democracy is the right to vote for the Big Brother winner and the right to have fish and chips for dinner and watch TV, according to primary pupils.
Good citizens should be rewarded with medals, honours and money, they believe.
John Lloyd, of Birmingham university, asked more than 350 pupils between the ages of seven and 11 for their opinions on a range of citizenship issues, including human rights, democracy and the structure of society.
More than half linked good citizenship with environmental awareness, such as using a bicycle rather than a car. Others talked about helping others.
In particular, good citizens were those who helped old people across the road or carried their shopping for them.
By contrast, bad citizens were those who spat out chewing-gum in public, dropped litter or scrawled graffiti. More children associated bad citizenship with failure to help someone than with stealing, though one Year 4 pupil described anti-social behaviour as: "Smoking and stealing and cars, drinking wine, breaking windows with stones, guns and all that."
A quarter of all pupils believed that bad citizens should be punished, with almost 20 per cent saying that they should be made to say sorry. One Year 6 boy said: "They should be taught to behave properly."
Last week, a government report recommended that all schools teach citizenship lessons, to encourage critical thinking on religion and race.
But fewer than one in 10 pupils interviewed by Dr Lloyd linked citizenship with race. One Year 6 child said: "Some people don't treat black people nicely... we call people who do that racist."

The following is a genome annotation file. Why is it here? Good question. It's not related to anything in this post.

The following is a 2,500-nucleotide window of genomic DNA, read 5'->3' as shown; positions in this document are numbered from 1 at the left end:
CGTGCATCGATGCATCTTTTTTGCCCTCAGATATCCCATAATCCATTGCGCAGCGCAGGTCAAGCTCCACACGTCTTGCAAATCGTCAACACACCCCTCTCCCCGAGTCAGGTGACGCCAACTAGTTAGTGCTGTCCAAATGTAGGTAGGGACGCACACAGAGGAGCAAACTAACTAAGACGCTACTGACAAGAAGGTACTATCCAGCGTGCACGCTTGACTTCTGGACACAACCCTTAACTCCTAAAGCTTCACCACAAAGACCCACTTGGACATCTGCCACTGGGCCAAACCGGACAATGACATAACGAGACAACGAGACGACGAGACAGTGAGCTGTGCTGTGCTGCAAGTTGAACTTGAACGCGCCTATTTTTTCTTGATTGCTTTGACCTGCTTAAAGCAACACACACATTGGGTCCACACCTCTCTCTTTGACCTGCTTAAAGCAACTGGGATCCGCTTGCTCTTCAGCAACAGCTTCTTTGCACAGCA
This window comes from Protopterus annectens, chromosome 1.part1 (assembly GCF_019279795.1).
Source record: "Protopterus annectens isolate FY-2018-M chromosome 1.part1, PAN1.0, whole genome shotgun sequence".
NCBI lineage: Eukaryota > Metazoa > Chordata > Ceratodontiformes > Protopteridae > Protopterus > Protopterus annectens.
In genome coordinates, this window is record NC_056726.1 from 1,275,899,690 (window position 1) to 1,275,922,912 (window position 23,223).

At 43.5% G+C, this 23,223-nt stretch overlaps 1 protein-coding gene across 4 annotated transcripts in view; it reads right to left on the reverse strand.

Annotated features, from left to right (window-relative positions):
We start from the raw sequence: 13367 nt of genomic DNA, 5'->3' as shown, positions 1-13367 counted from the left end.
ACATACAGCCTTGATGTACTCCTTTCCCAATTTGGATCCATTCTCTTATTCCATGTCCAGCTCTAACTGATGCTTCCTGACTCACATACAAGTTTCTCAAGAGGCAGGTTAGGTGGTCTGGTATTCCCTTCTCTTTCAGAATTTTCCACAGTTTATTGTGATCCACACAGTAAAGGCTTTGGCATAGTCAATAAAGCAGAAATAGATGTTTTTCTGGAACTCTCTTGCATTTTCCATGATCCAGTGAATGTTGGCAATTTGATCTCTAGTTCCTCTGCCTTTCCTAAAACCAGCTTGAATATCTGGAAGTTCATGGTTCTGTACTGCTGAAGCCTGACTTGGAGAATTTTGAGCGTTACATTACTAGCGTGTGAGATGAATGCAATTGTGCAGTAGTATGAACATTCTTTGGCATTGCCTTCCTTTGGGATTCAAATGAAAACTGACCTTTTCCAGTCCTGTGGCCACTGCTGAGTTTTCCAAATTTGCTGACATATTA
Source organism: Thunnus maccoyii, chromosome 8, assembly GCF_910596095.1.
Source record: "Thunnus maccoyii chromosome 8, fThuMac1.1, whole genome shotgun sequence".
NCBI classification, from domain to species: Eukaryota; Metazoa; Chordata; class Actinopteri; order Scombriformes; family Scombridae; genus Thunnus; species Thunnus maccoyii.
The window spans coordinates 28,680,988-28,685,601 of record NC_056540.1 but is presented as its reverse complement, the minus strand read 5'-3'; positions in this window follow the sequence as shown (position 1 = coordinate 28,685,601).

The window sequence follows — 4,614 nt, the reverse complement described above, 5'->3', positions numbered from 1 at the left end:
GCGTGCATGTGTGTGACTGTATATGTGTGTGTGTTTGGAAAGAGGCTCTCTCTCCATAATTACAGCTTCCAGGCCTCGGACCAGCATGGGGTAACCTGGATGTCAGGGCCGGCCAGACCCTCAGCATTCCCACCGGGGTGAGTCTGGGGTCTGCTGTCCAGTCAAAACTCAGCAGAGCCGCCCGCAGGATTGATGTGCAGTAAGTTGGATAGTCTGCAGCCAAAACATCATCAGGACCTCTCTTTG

Some pupils spoke about the casual infringement of children's rights. A Year 3 boy told Dr Lloyd: "Children are citizens who do not get their rights met."
One in five insisted that they had a right to play, work and have a home.
Others insisted that they had the right to watch television.
Occasionally, rights were confused with parental permission, with one Year 3 boy stating: "I can have fish and chips on Wednesday."
Almost 40 per cent linked their right to vote with television talent shows and reality programmes. Asked to illustrate the concept of voting, a Year 4 boy drew a picture of a television screen and a telephone, with the caption: "My mam votes for a pop group on the TV."
When asked if they had ever voted, a quarter of pupils failed to mention the school-council or house-captain elections at their schools. Instead, several echoed the sentiments of one Year 5 girl: "I voted for who was going to leave the Big Brother house first."
Dr Lloyd concluded that primaries are failing to link school-based elections with the wider concept of democracy. He stated: "Much of what pupils understand about being good citizens is predicated on their behaviour towards each other in school, while involvement in the school's own democratic processes is divorced from their understanding of citizenship and rights."